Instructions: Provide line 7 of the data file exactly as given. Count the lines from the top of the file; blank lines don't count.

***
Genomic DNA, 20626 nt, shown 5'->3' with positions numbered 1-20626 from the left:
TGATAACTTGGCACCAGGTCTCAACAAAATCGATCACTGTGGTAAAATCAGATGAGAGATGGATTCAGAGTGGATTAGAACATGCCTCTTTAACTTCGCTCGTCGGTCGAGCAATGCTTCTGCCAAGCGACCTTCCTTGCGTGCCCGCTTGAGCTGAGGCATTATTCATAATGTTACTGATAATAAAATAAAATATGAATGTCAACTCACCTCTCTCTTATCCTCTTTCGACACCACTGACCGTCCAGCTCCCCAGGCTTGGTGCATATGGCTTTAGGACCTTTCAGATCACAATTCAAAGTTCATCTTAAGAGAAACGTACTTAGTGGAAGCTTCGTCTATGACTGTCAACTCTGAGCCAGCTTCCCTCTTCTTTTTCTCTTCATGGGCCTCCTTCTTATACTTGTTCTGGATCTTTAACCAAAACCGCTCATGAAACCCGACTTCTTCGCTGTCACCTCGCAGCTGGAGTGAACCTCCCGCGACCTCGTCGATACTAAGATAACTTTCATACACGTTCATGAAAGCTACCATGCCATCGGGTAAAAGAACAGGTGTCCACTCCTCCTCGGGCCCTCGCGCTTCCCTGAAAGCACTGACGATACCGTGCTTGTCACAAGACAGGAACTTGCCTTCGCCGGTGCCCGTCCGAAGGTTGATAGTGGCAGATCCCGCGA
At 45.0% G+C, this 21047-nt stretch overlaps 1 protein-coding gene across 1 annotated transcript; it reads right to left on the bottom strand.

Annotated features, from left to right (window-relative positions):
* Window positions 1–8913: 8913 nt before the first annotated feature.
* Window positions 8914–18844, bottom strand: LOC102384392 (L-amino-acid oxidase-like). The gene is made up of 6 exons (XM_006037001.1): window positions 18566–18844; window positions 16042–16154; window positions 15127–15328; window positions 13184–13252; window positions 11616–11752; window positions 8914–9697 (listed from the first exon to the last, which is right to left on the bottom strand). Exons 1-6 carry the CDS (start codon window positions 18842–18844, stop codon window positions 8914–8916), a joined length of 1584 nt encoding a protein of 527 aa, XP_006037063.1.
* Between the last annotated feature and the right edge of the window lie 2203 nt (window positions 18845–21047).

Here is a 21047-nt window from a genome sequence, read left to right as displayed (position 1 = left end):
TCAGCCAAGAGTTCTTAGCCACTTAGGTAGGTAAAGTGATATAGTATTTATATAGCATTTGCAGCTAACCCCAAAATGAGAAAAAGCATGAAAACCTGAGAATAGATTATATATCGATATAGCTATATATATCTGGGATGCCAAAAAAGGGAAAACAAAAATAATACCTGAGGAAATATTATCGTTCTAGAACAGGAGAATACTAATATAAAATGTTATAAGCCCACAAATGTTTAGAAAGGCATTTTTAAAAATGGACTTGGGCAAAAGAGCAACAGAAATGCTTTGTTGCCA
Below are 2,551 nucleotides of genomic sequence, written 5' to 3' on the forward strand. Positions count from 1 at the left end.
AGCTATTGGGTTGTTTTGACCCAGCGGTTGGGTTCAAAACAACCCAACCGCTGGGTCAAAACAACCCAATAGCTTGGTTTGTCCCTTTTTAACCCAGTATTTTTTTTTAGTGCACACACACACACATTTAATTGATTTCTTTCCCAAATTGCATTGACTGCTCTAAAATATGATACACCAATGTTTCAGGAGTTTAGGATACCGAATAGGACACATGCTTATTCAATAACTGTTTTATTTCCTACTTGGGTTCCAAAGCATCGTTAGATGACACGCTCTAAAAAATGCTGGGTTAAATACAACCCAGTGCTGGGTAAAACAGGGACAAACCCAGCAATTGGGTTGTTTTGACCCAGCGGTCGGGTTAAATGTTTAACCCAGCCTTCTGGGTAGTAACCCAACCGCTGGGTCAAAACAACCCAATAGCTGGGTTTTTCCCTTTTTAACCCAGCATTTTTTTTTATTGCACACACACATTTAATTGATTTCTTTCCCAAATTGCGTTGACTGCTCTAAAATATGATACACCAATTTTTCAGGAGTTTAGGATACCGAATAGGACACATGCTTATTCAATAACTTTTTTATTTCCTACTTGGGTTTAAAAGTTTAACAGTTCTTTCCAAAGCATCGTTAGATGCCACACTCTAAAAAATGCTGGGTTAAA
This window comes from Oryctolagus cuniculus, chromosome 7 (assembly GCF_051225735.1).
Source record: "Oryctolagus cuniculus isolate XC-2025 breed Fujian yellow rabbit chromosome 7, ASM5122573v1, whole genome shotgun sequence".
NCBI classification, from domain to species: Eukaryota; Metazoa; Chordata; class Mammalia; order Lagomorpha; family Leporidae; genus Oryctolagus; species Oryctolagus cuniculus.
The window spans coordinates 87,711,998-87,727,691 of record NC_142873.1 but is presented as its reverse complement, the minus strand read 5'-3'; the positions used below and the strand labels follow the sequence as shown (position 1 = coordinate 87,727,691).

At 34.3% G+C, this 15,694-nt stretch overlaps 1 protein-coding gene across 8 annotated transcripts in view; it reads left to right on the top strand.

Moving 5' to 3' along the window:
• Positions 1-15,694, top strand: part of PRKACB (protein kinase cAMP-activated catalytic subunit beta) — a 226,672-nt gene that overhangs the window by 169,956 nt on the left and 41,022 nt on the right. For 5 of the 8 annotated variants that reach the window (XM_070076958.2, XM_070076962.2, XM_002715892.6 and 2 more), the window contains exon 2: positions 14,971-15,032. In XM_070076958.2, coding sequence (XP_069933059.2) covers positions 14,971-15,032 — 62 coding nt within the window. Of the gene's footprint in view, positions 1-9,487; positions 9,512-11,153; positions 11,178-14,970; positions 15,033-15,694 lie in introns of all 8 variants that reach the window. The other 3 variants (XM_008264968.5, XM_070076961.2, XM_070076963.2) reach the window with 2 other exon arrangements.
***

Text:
* Between the last annotated feature and the right edge of the window lie 2203 nt (window positions 18845–21047).